Lies: safe for public consumption

If the Canadian Radio-television Telecommunications Commission (CRTC) has its way, the trademark modesty and civility for which Canadians are so well known could be in jeopardy. The regulatory body is proposing changes that may dramatically affect the nature of news and political discussion in Canada. After years of declining transparency within the federal government and the high-profile attack on Statistics Canada’s ability to collect credible information through the long-form census, the war on knowledge seems to be entering a new chapter.

The proposed changes would narrow the scope of the regulations that are supposed to prevent television and radio stations from airing phoney news. The current law states that broadcasters “shall not broadcast any false or misleading news.” The CRTC wants to tweak the wording so that broadcasters will only be breaking the law if their news is false or misleading and “endangers or is likely to endanger the lives, health or safety of the public.” In effect, this means that pundits can say whatever they want as long as no one gets hurt.

Ostensibly, these changes are being pursued in response to a parliamentary committee that claimed that the existing law was too vague and could be easily overruled if it was challenged under the Charter of Rights and Freedoms. This provides some interesting insight into what drives the peculiar Canadian brand of censorship. Coexisting with Stephen Harper’s relentless attacks on the intelligentsia, there are swarms of lawyers and interest groups fighting to have certain topics deemed unsuitable for public discussion, in the name of human rights. In concert, these two trends create a veritable shitstorm for anyone wishing to practise free speech in a public forum. One has to question the merit of a system that wishes to accommodate the broadcasting of false news, while simultaneously cracking down on the mind-corrupting filth that is the music of Dire Straits.

Indeed, the mania over human rights has been turning public forums and Canadian airwaves into treacherous zones for those who have not kept up-to-date on what is considered politically-correct terminology. However, there may be more to the story than that. The proposal to ease the ban on false news just happens to coincide with the launch of Sun TV News, commonly dubbed “Fox News North.” The fear among many commentators is that this new station, accompanied by these new regulations regarding what does or does not count as “news,” will infuse overt partisanship and cause polarization in the Canadian media’s political coverage.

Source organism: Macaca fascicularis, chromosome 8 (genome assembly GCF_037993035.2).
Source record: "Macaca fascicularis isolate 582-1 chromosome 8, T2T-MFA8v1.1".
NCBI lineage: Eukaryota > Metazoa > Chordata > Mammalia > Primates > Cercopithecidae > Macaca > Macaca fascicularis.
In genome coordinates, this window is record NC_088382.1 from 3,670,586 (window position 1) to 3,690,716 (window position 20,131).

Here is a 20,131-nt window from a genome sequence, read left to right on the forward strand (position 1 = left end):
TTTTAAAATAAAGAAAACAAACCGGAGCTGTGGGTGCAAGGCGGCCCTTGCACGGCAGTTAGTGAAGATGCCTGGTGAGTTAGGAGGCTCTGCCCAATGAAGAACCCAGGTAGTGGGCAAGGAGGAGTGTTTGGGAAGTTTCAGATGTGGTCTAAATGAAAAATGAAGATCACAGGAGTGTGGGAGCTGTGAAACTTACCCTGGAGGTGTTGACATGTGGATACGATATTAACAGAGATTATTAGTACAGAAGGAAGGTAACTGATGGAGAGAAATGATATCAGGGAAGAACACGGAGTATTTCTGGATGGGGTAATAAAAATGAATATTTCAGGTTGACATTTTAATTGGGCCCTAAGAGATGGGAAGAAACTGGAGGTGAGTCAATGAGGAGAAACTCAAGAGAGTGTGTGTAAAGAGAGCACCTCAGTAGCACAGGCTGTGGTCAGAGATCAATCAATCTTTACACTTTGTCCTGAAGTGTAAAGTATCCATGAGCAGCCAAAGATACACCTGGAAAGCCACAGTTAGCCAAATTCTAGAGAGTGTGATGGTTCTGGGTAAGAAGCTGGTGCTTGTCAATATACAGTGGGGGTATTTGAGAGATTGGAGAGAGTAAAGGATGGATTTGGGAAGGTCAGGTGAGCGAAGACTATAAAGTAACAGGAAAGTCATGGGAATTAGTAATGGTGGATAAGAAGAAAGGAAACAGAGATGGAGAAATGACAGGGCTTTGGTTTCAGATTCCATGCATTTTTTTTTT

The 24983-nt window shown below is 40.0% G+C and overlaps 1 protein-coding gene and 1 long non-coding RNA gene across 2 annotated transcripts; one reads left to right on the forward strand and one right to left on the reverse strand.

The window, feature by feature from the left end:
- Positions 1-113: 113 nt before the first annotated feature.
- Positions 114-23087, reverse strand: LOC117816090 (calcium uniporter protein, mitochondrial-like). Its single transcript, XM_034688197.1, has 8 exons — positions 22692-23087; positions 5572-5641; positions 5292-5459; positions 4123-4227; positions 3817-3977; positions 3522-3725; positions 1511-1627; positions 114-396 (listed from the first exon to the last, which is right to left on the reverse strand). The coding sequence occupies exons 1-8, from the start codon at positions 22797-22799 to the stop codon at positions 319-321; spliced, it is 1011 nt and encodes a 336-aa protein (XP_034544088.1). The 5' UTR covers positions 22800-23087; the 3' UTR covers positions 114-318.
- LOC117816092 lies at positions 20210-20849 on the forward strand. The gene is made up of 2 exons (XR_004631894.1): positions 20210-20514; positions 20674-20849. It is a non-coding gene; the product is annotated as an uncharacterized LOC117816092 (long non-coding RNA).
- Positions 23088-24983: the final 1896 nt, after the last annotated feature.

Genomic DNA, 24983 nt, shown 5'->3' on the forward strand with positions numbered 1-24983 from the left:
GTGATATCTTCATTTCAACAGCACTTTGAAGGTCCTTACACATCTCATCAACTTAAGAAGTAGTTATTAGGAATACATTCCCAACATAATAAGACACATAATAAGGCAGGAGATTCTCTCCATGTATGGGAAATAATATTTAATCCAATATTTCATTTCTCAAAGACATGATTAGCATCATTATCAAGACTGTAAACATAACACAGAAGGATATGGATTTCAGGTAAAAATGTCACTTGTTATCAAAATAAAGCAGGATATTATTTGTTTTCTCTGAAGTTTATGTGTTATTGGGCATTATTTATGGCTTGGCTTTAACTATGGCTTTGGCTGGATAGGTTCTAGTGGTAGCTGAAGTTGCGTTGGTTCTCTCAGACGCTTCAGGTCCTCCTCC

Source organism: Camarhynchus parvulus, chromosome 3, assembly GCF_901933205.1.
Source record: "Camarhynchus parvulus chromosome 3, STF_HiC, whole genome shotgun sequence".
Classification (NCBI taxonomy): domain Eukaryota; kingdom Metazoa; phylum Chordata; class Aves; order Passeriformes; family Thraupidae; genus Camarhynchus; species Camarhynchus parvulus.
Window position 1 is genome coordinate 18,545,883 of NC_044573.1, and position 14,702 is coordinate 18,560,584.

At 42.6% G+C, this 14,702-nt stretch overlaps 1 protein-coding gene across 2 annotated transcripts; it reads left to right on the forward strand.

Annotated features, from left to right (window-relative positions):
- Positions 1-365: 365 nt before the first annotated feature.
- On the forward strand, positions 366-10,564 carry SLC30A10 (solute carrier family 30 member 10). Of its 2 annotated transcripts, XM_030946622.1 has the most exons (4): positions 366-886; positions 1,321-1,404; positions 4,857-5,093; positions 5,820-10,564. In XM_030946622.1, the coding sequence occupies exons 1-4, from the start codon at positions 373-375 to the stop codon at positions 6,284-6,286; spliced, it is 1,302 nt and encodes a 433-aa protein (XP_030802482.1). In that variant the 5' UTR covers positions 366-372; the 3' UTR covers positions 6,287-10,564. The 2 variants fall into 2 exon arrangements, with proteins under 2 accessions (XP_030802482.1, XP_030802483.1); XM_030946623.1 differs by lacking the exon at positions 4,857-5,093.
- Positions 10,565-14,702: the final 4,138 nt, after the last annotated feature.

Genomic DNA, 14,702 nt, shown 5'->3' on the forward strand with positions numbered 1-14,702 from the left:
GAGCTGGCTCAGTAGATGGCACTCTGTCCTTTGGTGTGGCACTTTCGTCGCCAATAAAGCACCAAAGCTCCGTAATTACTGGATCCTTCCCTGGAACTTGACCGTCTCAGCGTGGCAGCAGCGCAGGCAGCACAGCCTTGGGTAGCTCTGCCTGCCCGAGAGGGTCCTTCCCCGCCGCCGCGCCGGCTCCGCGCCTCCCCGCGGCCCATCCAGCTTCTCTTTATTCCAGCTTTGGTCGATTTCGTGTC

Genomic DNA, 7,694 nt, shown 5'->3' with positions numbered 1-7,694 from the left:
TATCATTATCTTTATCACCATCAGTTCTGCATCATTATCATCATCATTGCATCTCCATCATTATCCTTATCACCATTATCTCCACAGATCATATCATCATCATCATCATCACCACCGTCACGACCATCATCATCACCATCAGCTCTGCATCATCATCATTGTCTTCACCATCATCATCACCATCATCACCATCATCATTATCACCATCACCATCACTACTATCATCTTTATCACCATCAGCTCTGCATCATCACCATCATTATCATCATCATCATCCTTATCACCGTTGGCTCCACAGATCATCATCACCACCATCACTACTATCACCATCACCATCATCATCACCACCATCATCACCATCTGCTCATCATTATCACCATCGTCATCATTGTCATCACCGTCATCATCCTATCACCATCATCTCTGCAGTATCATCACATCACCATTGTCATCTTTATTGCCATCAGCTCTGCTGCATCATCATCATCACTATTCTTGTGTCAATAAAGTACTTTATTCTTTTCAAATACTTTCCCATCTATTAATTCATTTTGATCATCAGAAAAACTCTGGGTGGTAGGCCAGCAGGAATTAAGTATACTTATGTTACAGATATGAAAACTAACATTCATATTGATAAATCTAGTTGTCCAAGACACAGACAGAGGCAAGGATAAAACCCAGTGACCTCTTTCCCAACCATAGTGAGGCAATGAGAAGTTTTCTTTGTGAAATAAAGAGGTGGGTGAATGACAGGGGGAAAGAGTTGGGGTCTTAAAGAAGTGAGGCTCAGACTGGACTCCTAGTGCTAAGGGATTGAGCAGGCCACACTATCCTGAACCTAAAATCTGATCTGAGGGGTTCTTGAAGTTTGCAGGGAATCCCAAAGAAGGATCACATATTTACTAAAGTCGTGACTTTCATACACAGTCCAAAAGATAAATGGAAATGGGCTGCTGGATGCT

In fact, the CRTC’s new regulations would closely mirror those in the United States, and there are legitimate concerns that this will cause a proliferation of biased “news” shows similar to those in the U.S.. Partisan whack jobs like Glenn Beck and Bill O’Reilly could soon have Canadian equivalents. These dogmatic talking heads masquerade as journalists, but in reality they tend to capitalize on their viewers’ increasing ignorance or rejection of neutral, objective facts and realities in favour of opinion or pure ideology.

No doubt, Sun TV News will follow in the footsteps of its print counterparts —newspapers like the Winnipeg Sun, which are hardly bastions of journalistic integrity — in using sensationalist headlines to snag viewers, even at the expense of actual credibility. We can count on Sun Media (and their loyal followers) to treat any episode of violence as part of a widespread epidemic, even as actual crime rates decline. They will likely tell us that we have a “revolving door” justice system that is “soft on crime,” even as our ever-expanding prison system overflows with inmates; tell us the president of the United States is a socialist, even after he gives Wall Street everything it wants; insist that the ideological assumptions they have made about the world we live in cannot be false, even when hard evidence says otherwise. Has our culture of entitlement become so entrenched that we will actually refuse to be wrong?

In the worst-case scenario, this die-hard partisanship, this refusal to cooperate or compromise could manifest itself in our political culture as it has in the U.S.. Our neighbours to the south are struggling to prevent filibusters and gridlock in Congress. And, whereas unpopular Canadian politicians have traditionally been struck by harmless flying pies, the recent shooting of U.S. congresswoman Gabrielle Giffords is a tragic reminder that fundamentalist commitment to political ideals can have violent consequences. Unfortunately, the Canadian situation may be deteriorating. Take, for example, Stephen Harper’s brazen disregard for the opinion of, well, everyone and Michael Ignatieff’s perpetual commitment to “campaign-style” tours, even when there is no election in sight. These seem to indicate a shift toward rigid partisanship here in the North, and we should be worried.

Shawn Defoort is a fourth-year global political economy student.

Comments are closed.